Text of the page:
But my problems with Typepad are just a symptom of a wider problem.
Most people who say "interest rates should be set by the market and not by government-owned central banks" are confused. But not all who say that are confused.
People who want the government to get out of the money business altogether, and de-nationalise money and central banking, are not confused. They might be right or they might be wrong, but they are not confused. But this post is not about them. Off-topic.
Modern central banks, like the Bank of Canada for example, have an inflation target. And they adjust the overnight rate of interest to try to hit that inflation target. Does this mean that the Bank of Canada, rather than the market, sets that overnight rate of interest? Well, yes and no.
In Ottawa, plastic and glass recyclables go into a "blue bin", and are picked up once every two weeks as part of the regular household garbage collection.
Styrofoam is not recyclable. It has never been recyclable. The instructions on the City of Ottawa website are clear: place these items in your regular garbage. It's not like a person has to go to the website to find this out, either. Every household in the city receives recycling information on a regular basis, with lists of what can and cannot be recycled.
So why is it that, every recycling day, I see blue bins containing styrofoam? Not to mention blue bins with plastic bags. Coat hangers. Scrap metal.
I have several theories, but no evidence (if you have evidence, please let me know):
Sometimes I have to remind myself that the sort of short run macro I do doesn't really matter much. Things like the recent global recession don't make much difference in the big scheme of things. So I'm writing this as an antidote to my own narrow perspective. Or, maybe I'm just a typical boomer seeing everything through the lens of my own age-group.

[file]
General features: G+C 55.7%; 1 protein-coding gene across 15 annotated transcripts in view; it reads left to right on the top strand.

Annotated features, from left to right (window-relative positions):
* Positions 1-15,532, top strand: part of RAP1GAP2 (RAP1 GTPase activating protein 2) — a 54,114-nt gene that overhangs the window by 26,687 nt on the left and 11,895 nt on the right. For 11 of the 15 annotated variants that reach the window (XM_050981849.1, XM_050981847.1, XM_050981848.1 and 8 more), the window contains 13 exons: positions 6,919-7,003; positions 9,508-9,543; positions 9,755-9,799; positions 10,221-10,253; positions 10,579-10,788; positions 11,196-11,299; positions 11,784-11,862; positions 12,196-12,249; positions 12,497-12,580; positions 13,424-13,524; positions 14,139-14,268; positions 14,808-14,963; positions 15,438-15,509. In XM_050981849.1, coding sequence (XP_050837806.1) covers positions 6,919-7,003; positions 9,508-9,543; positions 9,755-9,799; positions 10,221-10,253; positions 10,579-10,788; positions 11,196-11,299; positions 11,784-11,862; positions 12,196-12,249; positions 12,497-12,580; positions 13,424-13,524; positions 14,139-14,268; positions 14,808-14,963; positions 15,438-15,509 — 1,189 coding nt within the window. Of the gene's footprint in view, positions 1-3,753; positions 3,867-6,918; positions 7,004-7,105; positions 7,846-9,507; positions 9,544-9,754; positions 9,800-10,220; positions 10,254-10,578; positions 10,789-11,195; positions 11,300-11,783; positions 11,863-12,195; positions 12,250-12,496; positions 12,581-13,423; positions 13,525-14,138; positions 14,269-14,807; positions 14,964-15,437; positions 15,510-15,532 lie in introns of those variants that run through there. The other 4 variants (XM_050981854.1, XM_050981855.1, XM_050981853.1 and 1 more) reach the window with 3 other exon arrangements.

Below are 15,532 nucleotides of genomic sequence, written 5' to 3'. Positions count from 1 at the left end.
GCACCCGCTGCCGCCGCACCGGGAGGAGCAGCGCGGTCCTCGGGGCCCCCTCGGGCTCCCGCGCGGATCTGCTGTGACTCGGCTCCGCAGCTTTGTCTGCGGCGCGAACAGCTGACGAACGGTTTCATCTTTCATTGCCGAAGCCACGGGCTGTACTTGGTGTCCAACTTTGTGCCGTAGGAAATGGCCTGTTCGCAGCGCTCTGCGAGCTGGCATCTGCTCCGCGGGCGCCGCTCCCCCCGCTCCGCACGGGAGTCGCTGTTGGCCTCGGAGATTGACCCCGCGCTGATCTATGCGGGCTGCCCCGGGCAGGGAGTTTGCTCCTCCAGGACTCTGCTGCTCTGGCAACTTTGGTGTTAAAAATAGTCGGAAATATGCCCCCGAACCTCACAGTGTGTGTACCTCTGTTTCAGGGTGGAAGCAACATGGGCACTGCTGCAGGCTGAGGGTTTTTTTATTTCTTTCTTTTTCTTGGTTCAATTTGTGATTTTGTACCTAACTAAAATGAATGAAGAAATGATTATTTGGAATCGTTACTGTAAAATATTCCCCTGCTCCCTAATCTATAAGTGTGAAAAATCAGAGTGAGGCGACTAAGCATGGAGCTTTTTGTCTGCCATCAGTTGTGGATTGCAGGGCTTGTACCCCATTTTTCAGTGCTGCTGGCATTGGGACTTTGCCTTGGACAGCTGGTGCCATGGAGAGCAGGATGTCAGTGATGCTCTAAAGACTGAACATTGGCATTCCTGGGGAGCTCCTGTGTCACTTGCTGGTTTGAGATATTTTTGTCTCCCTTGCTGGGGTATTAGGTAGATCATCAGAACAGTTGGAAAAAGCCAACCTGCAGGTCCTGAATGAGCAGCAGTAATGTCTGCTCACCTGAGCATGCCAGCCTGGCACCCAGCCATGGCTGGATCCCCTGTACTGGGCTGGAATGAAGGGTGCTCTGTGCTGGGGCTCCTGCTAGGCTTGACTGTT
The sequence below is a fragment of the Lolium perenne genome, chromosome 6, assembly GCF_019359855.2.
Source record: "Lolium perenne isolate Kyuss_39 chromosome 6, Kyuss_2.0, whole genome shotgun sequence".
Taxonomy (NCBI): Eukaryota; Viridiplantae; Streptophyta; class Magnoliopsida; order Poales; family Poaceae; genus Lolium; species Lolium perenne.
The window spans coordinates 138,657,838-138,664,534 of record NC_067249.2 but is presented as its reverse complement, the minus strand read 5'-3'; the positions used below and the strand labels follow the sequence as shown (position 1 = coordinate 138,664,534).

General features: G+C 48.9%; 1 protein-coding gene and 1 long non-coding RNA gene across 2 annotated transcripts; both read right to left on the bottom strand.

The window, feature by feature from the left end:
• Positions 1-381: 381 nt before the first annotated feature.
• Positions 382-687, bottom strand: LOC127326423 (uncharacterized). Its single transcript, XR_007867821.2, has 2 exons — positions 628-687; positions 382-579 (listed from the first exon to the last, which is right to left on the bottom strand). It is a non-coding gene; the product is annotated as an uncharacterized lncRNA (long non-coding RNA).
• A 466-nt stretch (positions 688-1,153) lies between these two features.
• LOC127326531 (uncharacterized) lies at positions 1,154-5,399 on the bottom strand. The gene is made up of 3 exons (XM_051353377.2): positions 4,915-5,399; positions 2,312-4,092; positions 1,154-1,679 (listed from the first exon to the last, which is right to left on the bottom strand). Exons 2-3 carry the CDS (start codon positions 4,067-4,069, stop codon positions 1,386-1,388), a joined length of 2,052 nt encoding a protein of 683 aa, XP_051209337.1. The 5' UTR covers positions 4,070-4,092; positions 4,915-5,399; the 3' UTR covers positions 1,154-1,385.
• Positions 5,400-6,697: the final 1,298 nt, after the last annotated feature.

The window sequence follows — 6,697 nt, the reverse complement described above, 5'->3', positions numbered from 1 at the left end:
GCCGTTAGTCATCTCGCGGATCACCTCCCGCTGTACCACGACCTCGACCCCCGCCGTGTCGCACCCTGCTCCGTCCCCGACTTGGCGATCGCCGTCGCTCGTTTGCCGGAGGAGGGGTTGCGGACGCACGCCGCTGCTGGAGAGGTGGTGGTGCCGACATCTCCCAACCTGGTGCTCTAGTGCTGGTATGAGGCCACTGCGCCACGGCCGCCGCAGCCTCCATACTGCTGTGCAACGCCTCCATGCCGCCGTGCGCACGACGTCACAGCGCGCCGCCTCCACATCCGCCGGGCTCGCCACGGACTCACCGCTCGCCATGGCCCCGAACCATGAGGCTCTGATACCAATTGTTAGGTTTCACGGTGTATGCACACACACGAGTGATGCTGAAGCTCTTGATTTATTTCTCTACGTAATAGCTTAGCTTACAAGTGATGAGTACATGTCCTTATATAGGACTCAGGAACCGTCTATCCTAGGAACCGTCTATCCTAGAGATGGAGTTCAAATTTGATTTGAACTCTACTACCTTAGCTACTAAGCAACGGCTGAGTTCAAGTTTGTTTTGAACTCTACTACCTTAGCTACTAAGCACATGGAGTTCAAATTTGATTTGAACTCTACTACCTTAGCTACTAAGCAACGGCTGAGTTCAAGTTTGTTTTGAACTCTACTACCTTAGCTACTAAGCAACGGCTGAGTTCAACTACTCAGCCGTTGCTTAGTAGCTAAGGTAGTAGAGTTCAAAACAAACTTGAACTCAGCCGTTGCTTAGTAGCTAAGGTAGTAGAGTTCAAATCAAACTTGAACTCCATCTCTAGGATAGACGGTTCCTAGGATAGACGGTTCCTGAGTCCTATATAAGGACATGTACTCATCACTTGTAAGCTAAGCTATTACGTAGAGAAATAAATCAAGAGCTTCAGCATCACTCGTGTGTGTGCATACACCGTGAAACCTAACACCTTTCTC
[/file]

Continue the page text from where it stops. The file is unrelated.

The first big macro shock was the invention of agriculture. Productivity rose, then fell again for Malthusian reasons. The second big macro shock was the agricultural/industrial revolution. Productivity started growing so quickly it outran those Malthusian reasons.
I think the third big macro shock will be the retirement revolution. Poor people, on the Malthusian margin, retire when they die (or die when they retire). Rich people retire before they die. The world population is ageing. But age per se has no macroeconomic implications. Retirement does have macroeconomic implications. The fact that there will be a greater percentage of old people doesn't matter. The fact that there will be a greater percentage of retired people does matter.
Today's dumb question(s) from teaching monetary and financial institutions:
1. What is the difference between a "depository" and a "non-depository" financial institution?
2. Why is that difference economically important?
I've been having a hard time getting my head around the 'hollowing out of the middle class' theme that were seeing so much of. What, exactly, does that mean? And is it actually happening? In a Maclean's post a couple of months ago, I tried looking at it in terms of the proportion of the income distribution that was within a certain distance of the median, and this is what I got:
Assume that corn is identical across all countries, and is freely traded with zero transportation costs. We then know that "the law of one price" will hold for corn. The price of corn in Canada will be the same as the price of corn in the rest of the world.
Why? Suppose it weren't. First suppose the price of corn were higher in Canada than in the rest of the world. Then Canada would import all its corn, and there would be an excess supply of corn in Canada, and the price of corn in Canada would fall. Or suppose the price of corn were lower in Canada than in the rest of the world. Then Canada would export all its corn, and there would be an excess demand for corn in Canada, and the price of corn in Canada would rise.
That second paragraph is perhaps obvious, but it is not redundant. It explains why the law of one price holds.